There are a lot of games that seem to try to get you to do something relatively mundane, but try to entice you with an interesting story. A decade or so ago, this notion would probably be a little unheard of, but nowadays there are quite a few out there, and Cloudpunk is another to add to that list. In this game, you play as a delivery driver, but in a futuristic dystopia, in an enormous, sprawling city that goes for miles around, in every direction.
Head in the Clouds
Cloudpunk is wonderful, aesthetically. It’s dark, cyberpunk look with the voxel graphics have to be one of the best looks out there. Some games have tried to do voxel art in their games but none have been anywhere near as good as Cloudpunk. Every area is crafted so well, each fairly distinct from eachother while retaining the same dark theme. Various skyscrapers, apartment buildings and shops all have unique artwork that really bring the entire game to life, even small things like advertising boards had so much detail and character to them, so you could really immerse yourself in the world.
It’s not just the world that is big in Cloudpunk, but the story is also pretty enormous and fun to play through. The game takes over ten hours to play through, longer if you choose to do all the side missions – of which there are plenty – and each one builds on to the story and makes it so engaging and enjoyable to play through. The depth of the story, combined with the size of the world make Cloudpunk a humongous game. There is always something that you’ve not spotted, some person you’ve not spoken to, or some area you’ve not explored. Genuinely I’ve not been so impressed by a world, especially in an indie game where resources need to stretch further, since I played Red Dead Redemption 2.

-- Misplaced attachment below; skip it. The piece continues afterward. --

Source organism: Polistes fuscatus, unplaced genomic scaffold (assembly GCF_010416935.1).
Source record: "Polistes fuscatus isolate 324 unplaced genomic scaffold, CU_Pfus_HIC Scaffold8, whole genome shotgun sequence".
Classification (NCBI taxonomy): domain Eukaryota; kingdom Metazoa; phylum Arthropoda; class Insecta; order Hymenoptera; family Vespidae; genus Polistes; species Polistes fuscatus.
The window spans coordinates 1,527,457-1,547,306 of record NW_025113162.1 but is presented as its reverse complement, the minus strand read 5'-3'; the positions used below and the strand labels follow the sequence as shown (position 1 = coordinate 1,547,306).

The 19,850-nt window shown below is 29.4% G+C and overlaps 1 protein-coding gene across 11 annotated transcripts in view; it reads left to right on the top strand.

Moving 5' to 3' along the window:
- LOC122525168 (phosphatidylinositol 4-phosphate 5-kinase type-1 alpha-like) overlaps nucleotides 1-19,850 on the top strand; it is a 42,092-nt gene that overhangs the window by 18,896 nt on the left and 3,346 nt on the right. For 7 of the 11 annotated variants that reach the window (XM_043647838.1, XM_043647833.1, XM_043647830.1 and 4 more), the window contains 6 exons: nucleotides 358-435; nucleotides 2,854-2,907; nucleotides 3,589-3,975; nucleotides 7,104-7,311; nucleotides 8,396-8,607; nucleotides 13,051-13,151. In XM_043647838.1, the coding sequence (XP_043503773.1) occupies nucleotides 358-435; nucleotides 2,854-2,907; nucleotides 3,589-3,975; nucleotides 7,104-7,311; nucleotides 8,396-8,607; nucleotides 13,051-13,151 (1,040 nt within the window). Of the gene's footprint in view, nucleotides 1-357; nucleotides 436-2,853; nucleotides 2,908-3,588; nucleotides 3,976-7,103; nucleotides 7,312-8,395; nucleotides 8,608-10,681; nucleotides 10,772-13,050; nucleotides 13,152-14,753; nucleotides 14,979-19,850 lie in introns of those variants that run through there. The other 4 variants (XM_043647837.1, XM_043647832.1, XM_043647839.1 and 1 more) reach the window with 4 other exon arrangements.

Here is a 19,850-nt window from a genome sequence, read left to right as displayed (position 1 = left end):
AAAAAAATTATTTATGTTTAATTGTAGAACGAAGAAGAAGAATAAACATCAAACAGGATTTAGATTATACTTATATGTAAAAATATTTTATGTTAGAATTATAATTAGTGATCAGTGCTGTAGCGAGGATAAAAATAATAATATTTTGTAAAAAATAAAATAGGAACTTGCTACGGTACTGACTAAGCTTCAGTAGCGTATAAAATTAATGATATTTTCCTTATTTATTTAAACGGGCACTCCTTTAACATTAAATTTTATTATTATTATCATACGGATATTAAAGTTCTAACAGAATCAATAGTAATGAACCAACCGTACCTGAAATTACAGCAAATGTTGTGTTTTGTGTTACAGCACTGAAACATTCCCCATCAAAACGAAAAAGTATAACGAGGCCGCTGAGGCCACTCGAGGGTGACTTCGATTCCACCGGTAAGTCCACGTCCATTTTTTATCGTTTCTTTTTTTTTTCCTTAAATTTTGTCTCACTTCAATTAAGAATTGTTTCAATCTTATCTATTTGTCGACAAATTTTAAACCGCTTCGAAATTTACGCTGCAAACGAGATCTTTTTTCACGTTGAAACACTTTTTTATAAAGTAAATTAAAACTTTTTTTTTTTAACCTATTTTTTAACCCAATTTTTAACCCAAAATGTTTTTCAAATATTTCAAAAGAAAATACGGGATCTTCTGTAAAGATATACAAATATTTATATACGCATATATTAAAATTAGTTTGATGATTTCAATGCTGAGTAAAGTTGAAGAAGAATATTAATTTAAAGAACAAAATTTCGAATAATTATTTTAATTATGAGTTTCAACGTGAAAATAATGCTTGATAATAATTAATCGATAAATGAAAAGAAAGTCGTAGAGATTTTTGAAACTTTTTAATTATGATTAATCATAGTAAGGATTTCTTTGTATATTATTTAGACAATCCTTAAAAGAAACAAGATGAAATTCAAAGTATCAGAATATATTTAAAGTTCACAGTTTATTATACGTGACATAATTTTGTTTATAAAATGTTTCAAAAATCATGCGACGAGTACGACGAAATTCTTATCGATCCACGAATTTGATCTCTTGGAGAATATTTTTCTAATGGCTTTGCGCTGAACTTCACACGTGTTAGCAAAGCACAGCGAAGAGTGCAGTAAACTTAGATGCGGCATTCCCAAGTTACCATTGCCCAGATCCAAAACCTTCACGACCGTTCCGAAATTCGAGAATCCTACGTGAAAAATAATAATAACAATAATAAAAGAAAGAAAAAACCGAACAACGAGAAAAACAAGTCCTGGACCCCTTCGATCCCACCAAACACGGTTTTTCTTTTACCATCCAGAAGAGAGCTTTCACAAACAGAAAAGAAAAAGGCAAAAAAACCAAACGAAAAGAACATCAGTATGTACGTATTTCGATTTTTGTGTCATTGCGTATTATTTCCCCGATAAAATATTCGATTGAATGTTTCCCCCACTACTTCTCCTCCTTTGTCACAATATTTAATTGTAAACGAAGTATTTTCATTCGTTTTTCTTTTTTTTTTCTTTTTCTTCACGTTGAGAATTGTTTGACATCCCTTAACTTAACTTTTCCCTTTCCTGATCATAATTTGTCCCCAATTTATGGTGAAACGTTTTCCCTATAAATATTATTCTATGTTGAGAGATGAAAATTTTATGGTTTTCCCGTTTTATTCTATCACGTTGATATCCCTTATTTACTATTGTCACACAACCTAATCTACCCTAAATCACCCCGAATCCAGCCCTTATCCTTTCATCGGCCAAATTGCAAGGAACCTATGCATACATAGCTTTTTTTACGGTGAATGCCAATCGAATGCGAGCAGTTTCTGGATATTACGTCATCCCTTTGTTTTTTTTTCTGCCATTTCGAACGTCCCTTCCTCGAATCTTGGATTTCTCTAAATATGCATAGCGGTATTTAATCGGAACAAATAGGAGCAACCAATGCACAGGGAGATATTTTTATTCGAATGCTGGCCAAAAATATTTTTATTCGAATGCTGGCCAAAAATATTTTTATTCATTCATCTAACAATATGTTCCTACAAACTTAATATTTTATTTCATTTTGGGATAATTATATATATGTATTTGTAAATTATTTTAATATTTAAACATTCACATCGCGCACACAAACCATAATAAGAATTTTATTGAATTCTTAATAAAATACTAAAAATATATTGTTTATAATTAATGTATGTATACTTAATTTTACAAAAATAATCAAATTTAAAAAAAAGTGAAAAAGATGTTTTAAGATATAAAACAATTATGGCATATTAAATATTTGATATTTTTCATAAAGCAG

A Poor Delivery
In the last two reviews I did, I spoke about how amazing the voice acting was in them. In Cloudpunk, it’s awful. Most of the acting is either monotonous or overly hammy, and it’s not helped by a script which is written in such a robotic and artificial way. It also suffers from how people converse with eachother. Obviously with indie games you’re never going to be able to record people having actual conversations together, but the timings are so off in this game it’s distracting – and sadly for the devs, it was the first thing I noticed. If anyone has a short phrase to say, there’s always an uncomfortable pause before the next person carries on the conversation. There’s an interesting story within Cloudpunk, but it is extremely tough to get through it voice acting like this. It took me many attempts to get through the game, just because of how lousy it was.
The Final Word
Cloudpunk is a vast game and it is so very pretty, but it does have flaws. The story doesn’t explain everything quite as fully as I’d like, and the voice acting is so immersion breaking and awful that it makes it a real struggle to play. I loved exploring and seeing all the cool parts in the city, but I did struggle to get through the story, purely because I wanted to avoid all the voice acting.